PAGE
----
Religion is human beings’ relation to that which they regard as holy, sacred, absolute, spiritual, divine, or worthy of especial reverence. It may be in terms of people they believe in or gods and spirits, with texts that have scriptural status, or with the natural world. It is also often in terms of the values they hold or their commitments to social and moral norms and institutions.
A steadily increasing body of research in the social sciences demonstrates that religious practice benefits individuals, families, and communities, as well as society as a whole. It enhances health, academic achievement, economic stability, self-control, and empathy and compassion. In addition, religious faith helps people cope with illness and death. It can bring peace and community cohesion, but it can also promote social conflict and even war, as seen in the history of the Puritans and other religious persecutors and the more recent persecution of Jews or wanton bloodshed in central Europe or Northern Ireland.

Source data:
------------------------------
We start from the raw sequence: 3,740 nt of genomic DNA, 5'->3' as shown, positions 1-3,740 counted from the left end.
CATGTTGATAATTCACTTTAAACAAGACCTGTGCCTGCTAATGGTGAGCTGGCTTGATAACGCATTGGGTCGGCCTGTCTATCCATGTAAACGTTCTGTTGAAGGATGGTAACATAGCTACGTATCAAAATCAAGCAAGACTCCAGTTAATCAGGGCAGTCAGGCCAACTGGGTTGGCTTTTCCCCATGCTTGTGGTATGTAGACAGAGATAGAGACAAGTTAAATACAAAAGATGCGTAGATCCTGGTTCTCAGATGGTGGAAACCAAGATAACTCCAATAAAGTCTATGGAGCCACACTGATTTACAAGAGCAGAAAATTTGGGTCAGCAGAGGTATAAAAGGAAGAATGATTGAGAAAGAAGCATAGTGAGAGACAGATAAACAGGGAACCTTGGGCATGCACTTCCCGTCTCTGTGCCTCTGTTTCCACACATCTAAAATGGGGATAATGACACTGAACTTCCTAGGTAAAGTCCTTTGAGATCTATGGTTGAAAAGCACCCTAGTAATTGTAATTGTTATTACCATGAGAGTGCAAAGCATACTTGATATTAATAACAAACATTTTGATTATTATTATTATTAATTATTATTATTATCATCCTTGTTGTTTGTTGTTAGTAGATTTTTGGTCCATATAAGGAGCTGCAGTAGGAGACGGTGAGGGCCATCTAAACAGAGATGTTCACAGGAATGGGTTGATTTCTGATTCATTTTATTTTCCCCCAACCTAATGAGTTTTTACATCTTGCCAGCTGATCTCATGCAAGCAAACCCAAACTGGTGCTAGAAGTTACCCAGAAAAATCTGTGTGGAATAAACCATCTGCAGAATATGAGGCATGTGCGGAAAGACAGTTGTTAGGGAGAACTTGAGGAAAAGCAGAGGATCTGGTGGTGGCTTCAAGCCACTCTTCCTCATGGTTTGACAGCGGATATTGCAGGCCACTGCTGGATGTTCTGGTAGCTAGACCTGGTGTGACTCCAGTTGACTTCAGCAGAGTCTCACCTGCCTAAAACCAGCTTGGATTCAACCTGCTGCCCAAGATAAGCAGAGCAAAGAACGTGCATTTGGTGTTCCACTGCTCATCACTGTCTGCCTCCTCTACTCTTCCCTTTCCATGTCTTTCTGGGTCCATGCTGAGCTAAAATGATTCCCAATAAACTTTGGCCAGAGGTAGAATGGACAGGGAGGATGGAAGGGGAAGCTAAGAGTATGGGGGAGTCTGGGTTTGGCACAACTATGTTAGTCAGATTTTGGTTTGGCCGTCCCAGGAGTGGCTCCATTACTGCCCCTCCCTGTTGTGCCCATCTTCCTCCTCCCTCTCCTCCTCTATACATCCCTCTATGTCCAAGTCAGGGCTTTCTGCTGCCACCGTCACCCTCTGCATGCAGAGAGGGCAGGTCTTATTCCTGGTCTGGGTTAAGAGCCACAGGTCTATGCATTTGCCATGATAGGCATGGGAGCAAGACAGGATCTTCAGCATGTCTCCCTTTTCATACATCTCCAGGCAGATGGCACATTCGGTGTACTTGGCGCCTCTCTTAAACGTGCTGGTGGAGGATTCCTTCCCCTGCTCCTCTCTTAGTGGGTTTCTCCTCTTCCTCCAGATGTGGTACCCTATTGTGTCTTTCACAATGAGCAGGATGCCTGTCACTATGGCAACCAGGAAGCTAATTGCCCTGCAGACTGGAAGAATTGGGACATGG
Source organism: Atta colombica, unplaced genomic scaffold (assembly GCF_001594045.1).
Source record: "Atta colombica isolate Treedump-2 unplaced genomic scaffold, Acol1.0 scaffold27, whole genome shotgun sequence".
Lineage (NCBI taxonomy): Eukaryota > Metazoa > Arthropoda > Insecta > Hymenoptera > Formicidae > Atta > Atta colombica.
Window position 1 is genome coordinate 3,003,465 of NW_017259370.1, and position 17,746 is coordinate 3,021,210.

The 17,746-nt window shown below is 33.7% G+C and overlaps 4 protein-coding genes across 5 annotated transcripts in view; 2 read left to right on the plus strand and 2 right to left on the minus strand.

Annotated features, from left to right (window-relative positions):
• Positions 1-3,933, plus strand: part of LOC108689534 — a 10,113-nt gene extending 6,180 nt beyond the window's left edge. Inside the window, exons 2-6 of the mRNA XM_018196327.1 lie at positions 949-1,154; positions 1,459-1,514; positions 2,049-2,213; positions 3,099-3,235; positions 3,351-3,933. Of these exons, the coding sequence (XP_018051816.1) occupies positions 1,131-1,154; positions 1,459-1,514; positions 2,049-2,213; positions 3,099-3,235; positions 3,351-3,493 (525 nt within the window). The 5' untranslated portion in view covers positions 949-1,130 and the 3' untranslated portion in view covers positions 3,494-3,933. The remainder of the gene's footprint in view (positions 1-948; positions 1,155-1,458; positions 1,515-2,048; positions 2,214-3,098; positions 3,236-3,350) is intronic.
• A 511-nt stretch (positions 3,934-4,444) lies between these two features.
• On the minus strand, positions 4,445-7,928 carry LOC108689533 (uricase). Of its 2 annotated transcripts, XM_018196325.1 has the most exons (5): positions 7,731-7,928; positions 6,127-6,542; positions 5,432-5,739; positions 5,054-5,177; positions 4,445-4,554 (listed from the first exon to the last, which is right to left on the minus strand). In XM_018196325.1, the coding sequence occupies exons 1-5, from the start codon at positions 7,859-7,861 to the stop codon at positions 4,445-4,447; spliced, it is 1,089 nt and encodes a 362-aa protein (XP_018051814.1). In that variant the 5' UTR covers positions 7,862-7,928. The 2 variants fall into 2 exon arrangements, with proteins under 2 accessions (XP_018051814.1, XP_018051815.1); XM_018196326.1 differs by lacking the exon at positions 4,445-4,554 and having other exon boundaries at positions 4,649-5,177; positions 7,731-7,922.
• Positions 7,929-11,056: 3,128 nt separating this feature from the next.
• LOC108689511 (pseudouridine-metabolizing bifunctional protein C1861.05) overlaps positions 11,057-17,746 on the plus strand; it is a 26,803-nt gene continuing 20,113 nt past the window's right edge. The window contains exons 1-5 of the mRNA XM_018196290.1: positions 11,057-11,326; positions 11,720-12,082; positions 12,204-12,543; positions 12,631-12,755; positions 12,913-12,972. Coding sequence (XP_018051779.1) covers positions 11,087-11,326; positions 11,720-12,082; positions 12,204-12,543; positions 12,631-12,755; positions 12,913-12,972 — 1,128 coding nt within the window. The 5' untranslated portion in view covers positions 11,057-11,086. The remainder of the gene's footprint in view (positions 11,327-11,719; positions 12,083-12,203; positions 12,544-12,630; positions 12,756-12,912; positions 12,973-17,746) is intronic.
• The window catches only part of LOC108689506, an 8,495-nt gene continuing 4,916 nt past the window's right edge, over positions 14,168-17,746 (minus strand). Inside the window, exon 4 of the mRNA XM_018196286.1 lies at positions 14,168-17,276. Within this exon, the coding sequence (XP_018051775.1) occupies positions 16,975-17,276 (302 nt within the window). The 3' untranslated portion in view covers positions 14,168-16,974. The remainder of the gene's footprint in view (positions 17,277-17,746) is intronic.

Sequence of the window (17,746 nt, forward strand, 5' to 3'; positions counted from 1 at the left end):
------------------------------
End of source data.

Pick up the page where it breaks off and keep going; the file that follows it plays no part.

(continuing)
Most attempts to define religion have been “monothetic”, that is, they have emphasized some defining property or set of properties. More recently, there has been a movement toward polythetic definitions that allow a more diverse range of phenomena to be classified as religions.
However, it is important to understand that the emergence of the concept of religion as a social kind did not wait for language, and that the development of the term “religion” as a social category was itself a product of cultural forces. Therefore, the idea that there are a finite number of “essential” properties or characteristics of religions is false.